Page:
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FOR IMMEDIATE RELEASE
Mar 29, 2007    #038
Contact: Noemi Rojas
816-235-1520

Research could result in new treatments for autoimmune disorders and common infectionsStudy published in Nature Immunology

University of Missouri-Kansas City researcher Brian Geisbrecht, Ph.D., has discovered how the pathogen Staphylococcus aureus (S. aureus) disables an essential component of the human immune system. S. aureus is a leading cause of community acquired and hospital-related infections. These so-called "Staph infections" are widely regarded as a growing threat to public health as the incidence of antibiotic-resistant strains continues to climb.

To overcome S. aureus infection, the body requires immune molecules called complement proteins. These proteins circulate in the bloodstream as inactive precursors and represent the first line of defense against invading microbes. Upon encountering invading microbes such as Staphylococcus, complement proteins are processed into smaller subunits that summon more immune cells and trigger other downstream defense mechanisms.

S. aureus produces a protein, called Efb, which suppresses activation of the complement response, and Geisbrecht and fellow researcher John D. Lambris, Ph.D., from the University of Pennsylvania School of Medicine have discovered how this happens.

In a study published in this month's issue of Nature Immunology, Geisbrecht’s and Lambris’ research has shown that Efb changes the shape of complement proteins. This change prevents the proteins from being cleaved into the smaller subunits, and renders the complement response ineffective. In turn, this prevents both the destruction of microbe and recruitment of more immune cells to the site of infection.

Geisbrecht and Lambris hope their research can be used to keep Efb from altering and preventing the complement protein activation process. Even though this may result in an important new class of antibiotics, the scientists believe that there may be more to the story.

"While complement is an important component of healthy immune systems, other studies have shown that over-activation of complement proteins can contribute to autoimmune diseases, such as lupus, and to the damage of healthy tissue following either transplantation or loss of circulation, as is seen in heart attacks,” Geisbrecht said. “By studying the properties of bacterial anti-inflammatory proteins, such as Efb, we may eventually identify new approaches to treating these diseases through clinical inhibition of the complement response.”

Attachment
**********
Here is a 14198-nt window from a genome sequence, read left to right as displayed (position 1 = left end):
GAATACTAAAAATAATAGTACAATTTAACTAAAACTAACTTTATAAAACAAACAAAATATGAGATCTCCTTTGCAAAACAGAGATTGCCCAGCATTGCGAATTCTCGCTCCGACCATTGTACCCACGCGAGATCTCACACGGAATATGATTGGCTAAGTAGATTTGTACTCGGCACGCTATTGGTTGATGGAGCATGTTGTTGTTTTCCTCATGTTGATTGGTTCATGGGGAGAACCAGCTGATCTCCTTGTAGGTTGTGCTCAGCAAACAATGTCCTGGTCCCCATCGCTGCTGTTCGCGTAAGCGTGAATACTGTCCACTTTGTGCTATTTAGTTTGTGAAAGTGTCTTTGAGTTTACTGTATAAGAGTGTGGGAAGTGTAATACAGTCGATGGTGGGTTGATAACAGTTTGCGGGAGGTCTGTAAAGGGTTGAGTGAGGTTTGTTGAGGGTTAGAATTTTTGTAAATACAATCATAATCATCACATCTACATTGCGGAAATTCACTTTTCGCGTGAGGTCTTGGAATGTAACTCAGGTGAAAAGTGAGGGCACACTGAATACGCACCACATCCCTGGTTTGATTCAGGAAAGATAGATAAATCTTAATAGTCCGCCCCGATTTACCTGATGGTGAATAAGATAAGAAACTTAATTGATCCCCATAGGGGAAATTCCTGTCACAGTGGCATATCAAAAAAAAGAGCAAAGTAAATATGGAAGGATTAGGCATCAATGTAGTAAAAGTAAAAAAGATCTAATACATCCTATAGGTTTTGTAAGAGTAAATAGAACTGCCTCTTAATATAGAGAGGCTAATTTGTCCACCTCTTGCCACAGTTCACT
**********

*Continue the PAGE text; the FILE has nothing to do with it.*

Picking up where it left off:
“Brian is one of our truly talented young scientists at the School of Biological Sciences,” Lawrence Dreyfus, Ph.D., dean of the SBS, said. “His most recent discovery detailing the structure of the Efb-complement C3 complex is a milestone in our understanding of how Staphyloccus aureus, a significant cause of human disease and death, is able to circumvent our innate immunity and establish an infection. Brian is one growing cadre of structural biology researchers at the School who are presently researching some of the most fundamental problems in molecular biology. We are very fortunate to have Brian as one of our own and look forward to his continued success.”

“These findings are a major step forward in life sciences research,” John Baumann, Ph.D., vice provost for research at UMKC, said. “Dr. Geisbrecht is one of UMKC’s many bright, young researchers and we’re fortunate to have his skills and expertise on our team.”

Geisbrecht is an assistant professor. He joined the faculty of the School of Biological Sciences in 2004 after completing post-doctoral studies in structural biology the Department of Biophysics and Biophysical Chemistry at the Johns Hopkins University School of Medicine in Baltimore, MD. Geisbrecht was awarded a Ph.D.in biological chemistry from the same institution in 2000, and graduated with a B.S. in chemistry/biochemistry from Saint Vincent College in Latrobe, PA in 1996.

The University of Missouri-Kansas City (UMKC), one of four University of Missouri campuses, is a public university serving more than 14,000 undergraduate, graduate and professional students. UMKC engages with the community and economy based on a three-part mission: visual and performing arts, health and life sciences, and urban affairs.

 

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